By Charndré Emma Kippie
Hyther Nizam has been with Zoho for the past 23 years. He joined the company in 1998, with a Bachelor’s Degree in Electronics and Communication Engineering, from Madras University. When Hyther started with Zoho, it was a small startup with around 20 people. Today, the company has more than 10 000 employees. Hyther began his career as a Java programmer, and contributed to many products at Zoho.
In the early 2000s, as a technical architect, he contributed to Java specifications and standards (JSRs) representing Zoho. This hands-on experience from working in technology and product management has helped him truly understand the business needs of the Middle East and Africa market and cater to them with the right technology solutions.
What sparked your interest in the tech space?
Technology was a childhood fascination for me because I have always believed that technology continues to fundamentally change and define the way in which we build products. That’s why I started my career as a programmer and spent my time learning how an entire technology stack works from scratch. For instance, anyone who works at a car company should know about the workings of an engine. It’s important to understand the fundamentals first, that’s how I would put it. These years of learning and experience have helped me understand how to put forth great technological products that make our customers’ lives easier and help streamline their day-to-day business operations.
What does your role at Zoho entail?
In my current role, I spearhead Zoho’s Middle East & Africa operations that include managing our transnational growth efforts in the region such as opening of new offices, local hiring, upskilling initiatives, etc. On the product management side, I also head key products, including our low-code platform (Zoho Creator), e-commerce platform (Zoho Commerce), online spreadsheet (Zoho Sheet), website builder (Zoho Sites), private social network (Zoho Connect), survey builder (Zoho Survey), online forms (Zoho Forms), integration platform (Zoho Flow), website conversion tool (Zoho PageSense) and several other products. Additionally, I lead some of the technology initiatives in Zoho, such as heading development of Deluge, Zoho’s proprietary scripting language.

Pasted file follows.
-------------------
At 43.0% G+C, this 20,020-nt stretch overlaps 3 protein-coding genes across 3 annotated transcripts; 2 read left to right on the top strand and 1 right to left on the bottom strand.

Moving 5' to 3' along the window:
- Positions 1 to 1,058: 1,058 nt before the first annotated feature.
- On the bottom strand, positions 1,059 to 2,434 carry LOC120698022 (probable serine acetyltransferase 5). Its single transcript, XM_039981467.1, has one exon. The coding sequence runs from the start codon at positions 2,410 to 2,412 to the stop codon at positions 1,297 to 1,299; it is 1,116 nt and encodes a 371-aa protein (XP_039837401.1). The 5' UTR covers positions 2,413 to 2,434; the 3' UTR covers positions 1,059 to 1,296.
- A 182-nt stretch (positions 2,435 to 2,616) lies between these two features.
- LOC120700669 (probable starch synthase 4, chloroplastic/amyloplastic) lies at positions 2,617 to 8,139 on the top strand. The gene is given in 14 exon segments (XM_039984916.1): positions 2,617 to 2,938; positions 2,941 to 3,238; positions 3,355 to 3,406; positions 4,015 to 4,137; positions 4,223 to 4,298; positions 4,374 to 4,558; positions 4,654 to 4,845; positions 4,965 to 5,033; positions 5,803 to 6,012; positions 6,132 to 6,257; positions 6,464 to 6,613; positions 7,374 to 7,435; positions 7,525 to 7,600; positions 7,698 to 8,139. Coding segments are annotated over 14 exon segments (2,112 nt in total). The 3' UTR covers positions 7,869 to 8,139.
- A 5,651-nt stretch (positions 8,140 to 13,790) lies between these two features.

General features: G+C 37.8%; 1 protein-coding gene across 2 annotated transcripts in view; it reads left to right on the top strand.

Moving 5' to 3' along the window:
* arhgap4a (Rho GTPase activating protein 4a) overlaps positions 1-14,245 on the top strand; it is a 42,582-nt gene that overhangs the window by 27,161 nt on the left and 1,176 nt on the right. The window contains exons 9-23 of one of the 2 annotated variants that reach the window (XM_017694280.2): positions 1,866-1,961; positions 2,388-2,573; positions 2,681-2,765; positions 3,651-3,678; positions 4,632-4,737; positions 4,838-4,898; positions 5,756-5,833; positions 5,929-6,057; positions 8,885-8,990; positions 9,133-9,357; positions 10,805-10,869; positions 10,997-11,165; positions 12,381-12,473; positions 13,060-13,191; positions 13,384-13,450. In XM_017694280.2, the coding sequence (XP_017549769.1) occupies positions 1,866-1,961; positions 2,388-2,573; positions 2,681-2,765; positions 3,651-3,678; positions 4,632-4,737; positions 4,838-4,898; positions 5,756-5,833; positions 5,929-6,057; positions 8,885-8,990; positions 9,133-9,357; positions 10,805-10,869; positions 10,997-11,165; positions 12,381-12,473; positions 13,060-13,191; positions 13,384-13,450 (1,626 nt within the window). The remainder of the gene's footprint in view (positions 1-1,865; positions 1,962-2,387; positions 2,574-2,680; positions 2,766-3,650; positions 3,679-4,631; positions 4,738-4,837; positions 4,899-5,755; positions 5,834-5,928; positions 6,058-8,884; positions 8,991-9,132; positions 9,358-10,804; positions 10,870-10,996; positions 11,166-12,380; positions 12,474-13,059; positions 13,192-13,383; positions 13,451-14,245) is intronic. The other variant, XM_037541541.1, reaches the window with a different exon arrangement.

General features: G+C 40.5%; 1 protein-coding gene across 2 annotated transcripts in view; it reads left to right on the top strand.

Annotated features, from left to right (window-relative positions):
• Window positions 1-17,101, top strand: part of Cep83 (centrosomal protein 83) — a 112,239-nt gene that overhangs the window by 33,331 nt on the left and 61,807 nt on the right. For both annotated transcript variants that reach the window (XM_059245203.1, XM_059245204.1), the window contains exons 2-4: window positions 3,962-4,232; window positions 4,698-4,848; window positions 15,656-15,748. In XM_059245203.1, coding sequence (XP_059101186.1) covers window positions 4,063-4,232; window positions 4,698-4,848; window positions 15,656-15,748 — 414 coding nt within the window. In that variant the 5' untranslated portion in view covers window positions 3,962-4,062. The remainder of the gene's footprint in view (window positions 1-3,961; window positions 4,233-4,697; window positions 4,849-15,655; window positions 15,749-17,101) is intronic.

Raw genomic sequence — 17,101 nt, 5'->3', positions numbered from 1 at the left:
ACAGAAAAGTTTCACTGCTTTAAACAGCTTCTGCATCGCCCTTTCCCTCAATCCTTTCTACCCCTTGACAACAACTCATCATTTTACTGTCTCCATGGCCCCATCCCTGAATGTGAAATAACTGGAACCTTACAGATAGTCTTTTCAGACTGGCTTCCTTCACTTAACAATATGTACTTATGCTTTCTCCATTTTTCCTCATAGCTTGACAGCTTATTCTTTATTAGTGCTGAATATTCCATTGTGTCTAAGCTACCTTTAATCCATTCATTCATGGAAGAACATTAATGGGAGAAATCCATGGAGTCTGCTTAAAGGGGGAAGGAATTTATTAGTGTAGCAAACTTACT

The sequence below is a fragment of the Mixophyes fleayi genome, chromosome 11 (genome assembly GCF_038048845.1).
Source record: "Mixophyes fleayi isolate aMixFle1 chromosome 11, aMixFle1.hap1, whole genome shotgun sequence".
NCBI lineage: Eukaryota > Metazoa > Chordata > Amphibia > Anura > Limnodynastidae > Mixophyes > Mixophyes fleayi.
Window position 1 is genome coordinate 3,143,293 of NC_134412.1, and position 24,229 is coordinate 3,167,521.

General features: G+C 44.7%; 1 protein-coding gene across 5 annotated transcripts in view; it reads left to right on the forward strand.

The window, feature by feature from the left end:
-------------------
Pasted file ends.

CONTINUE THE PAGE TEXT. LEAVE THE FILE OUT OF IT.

What is your vision for the future of Zoho?
Zoho is a privately held company that has been profitable and bootstrapped since its inception 25 years ago, and we hope to continue serving our customers for the next 25 years. To begin with, we plan to remain private, bootstrapped, and profitable.
In the coming decades, Zoho will focus on building competitive capabilities and resilience through deep, long-term R&D efforts. It will continue offering value for its customers through compelling products that are easy to use, priced reasonably, and accessible across ignored markets, geographies, and communities. All of Zoho’s products are, and will continue to be, built towards delivering unified solutions, and solving technical integration and implementation issues that businesses increasingly face today. For instance, when a business spends $1 on software procurement, it ends up spending another $10 on integrating it with their legacy systems and the final implementation. Zoho aims to reduce these unnecessary overhead costs, by providing businesses a unified digital platform that transcends disparate applications, integration hassles, and departmental silos. This is exactly why Zoho has built all its 50+ business applications on the same technology stack, with a common data model. We will continue to strengthen this vertically-integrated technology stack for our offerings to offer a unified experience. Apart from this, Zoho will also focus heavily on implementing transnational localism and supporting regional economies to become self-reliant.